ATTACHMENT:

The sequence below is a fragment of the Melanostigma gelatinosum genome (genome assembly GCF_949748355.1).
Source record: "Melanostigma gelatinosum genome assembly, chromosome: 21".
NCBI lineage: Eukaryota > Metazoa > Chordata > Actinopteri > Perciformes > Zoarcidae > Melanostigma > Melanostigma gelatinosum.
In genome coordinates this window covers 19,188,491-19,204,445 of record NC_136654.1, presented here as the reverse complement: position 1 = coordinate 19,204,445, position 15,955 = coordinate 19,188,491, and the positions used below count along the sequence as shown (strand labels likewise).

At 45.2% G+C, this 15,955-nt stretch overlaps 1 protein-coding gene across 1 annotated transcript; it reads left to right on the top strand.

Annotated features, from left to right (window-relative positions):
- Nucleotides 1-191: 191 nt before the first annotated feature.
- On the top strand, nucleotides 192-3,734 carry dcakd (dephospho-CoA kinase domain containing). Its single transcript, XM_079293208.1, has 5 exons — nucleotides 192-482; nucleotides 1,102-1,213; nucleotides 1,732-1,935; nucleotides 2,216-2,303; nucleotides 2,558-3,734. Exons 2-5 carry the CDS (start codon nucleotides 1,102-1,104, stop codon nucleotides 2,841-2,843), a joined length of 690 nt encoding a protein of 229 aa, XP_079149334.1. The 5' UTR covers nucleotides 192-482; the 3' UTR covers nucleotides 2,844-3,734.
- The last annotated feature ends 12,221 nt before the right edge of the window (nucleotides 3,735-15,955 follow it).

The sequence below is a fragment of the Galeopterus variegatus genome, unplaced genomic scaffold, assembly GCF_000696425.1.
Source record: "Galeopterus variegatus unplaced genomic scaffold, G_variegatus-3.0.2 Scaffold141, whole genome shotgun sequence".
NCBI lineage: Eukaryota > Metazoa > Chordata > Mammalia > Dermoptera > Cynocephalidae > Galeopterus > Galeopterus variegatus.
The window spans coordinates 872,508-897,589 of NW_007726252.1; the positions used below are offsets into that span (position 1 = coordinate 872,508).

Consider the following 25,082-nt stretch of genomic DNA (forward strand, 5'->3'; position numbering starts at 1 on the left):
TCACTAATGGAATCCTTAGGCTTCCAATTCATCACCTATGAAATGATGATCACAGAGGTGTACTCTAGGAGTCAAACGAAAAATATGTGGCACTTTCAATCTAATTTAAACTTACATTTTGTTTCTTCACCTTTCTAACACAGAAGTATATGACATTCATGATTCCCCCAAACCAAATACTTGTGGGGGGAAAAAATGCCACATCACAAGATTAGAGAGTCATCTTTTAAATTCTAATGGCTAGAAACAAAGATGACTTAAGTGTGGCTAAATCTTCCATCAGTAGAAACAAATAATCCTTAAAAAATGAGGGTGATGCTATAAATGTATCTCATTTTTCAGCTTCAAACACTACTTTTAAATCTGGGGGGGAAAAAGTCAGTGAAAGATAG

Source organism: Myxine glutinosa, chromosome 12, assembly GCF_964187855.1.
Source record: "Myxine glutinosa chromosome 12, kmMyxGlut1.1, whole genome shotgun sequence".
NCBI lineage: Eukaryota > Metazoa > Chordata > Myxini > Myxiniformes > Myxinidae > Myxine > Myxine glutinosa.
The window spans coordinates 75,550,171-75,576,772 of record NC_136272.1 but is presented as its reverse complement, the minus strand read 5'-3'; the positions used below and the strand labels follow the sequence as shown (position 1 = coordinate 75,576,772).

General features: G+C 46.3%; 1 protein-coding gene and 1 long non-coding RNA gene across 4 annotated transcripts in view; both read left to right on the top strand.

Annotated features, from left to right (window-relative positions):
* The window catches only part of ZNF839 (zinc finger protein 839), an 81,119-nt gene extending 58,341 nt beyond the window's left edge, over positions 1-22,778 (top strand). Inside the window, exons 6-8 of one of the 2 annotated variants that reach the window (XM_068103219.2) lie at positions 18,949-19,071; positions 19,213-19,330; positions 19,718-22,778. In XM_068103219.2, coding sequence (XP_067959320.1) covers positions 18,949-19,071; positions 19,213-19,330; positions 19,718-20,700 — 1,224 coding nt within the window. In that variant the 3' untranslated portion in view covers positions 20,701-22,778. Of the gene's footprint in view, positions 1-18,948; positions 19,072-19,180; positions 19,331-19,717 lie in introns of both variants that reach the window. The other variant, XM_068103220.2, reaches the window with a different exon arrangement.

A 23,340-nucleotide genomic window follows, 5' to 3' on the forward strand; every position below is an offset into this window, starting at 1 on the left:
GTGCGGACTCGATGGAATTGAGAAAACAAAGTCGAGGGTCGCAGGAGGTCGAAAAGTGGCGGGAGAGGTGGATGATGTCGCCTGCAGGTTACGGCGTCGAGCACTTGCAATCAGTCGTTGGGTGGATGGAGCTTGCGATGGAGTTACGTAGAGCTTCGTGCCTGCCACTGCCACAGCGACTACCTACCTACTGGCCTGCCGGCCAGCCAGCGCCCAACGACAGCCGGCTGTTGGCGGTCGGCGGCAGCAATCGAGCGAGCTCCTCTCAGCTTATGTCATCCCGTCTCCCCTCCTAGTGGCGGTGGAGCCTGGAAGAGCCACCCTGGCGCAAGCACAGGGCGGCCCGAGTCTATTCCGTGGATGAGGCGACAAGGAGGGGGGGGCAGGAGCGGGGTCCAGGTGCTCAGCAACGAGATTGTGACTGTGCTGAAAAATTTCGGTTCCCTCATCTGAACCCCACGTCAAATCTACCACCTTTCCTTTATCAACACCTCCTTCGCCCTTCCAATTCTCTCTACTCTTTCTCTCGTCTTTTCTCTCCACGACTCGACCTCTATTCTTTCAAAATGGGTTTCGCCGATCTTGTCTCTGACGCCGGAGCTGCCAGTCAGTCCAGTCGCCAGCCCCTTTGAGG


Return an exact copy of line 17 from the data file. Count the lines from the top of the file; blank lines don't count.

Source record: "Myxine glutinosa chromosome 12, kmMyxGlut1.1, whole genome shotgun sequence".